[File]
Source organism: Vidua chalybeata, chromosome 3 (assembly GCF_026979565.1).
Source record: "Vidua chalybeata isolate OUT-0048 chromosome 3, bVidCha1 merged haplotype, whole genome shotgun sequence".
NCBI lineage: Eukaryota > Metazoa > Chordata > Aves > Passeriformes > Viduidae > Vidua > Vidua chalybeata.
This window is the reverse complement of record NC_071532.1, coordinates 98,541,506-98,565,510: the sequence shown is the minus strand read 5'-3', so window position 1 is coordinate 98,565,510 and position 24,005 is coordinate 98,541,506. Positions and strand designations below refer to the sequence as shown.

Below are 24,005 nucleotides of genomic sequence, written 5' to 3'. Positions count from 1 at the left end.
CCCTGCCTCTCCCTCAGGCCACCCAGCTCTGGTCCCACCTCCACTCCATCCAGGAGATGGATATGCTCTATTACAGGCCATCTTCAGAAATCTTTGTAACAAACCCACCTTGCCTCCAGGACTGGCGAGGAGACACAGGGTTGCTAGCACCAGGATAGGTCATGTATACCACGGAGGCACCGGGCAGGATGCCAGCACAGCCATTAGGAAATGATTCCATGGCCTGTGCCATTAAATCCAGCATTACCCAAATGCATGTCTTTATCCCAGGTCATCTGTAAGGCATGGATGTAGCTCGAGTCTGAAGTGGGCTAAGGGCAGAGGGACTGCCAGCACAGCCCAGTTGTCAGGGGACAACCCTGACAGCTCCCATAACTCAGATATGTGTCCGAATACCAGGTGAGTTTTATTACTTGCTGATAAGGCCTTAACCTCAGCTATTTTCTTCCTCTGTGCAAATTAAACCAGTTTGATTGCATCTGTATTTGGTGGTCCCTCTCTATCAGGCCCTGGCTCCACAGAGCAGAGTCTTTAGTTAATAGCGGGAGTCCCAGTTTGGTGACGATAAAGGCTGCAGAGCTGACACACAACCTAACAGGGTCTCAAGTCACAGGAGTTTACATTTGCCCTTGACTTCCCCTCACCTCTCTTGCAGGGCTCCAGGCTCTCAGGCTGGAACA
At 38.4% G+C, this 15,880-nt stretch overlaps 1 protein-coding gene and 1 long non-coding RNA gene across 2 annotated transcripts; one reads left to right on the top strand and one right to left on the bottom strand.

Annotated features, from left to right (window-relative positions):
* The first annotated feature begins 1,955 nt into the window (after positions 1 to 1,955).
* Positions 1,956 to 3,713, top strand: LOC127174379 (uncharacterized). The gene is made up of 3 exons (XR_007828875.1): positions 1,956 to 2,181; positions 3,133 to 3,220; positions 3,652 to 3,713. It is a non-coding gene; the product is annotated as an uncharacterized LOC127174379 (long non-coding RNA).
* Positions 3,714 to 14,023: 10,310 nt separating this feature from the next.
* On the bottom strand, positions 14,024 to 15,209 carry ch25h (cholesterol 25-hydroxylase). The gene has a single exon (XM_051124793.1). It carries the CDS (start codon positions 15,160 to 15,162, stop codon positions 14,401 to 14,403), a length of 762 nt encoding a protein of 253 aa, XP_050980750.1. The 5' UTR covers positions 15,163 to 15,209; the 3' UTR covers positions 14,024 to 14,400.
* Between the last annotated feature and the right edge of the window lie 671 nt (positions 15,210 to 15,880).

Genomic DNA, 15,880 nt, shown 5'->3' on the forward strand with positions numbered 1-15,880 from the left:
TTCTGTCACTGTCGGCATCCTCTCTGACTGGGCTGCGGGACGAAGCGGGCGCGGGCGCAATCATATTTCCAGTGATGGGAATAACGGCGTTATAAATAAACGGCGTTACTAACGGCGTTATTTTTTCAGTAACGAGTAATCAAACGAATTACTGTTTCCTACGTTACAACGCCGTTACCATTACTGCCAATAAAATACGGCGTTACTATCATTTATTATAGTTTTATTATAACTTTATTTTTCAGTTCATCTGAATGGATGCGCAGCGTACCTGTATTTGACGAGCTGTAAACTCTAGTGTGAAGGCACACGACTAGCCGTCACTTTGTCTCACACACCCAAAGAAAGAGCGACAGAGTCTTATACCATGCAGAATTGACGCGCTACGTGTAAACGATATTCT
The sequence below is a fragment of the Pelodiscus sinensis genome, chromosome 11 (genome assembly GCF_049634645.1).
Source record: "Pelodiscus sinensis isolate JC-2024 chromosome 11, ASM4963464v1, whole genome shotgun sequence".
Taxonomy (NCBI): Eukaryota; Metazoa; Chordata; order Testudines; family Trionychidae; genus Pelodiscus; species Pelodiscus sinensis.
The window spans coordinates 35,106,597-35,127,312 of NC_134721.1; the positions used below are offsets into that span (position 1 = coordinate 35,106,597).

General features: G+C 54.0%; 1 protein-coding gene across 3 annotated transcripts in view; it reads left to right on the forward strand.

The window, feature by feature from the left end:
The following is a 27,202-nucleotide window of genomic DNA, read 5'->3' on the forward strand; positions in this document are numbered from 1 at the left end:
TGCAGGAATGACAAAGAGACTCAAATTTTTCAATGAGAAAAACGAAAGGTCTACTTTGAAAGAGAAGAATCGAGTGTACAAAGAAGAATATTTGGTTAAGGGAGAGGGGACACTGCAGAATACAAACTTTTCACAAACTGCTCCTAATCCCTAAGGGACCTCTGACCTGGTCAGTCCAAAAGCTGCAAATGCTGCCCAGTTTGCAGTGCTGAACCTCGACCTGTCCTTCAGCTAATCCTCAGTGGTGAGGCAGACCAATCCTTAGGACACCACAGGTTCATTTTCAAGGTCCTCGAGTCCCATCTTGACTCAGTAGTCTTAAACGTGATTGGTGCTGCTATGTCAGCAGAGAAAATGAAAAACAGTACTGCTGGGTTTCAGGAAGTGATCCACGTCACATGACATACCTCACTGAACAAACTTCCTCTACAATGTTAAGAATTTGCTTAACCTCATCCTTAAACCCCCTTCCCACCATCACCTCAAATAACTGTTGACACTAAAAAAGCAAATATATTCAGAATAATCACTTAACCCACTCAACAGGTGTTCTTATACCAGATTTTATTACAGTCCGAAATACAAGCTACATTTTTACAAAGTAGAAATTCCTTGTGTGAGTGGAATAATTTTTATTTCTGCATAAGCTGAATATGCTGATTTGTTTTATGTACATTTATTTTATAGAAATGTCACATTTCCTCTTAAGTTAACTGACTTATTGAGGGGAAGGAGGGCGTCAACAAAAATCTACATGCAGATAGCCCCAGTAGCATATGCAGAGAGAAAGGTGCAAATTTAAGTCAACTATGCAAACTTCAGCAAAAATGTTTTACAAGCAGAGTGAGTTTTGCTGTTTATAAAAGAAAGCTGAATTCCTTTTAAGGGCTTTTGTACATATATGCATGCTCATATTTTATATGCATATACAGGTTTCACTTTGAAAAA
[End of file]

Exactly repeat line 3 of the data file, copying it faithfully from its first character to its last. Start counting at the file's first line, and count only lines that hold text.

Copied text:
NCBI lineage: Eukaryota > Metazoa > Chordata > Aves > Passeriformes > Viduidae > Vidua > Vidua chalybeata.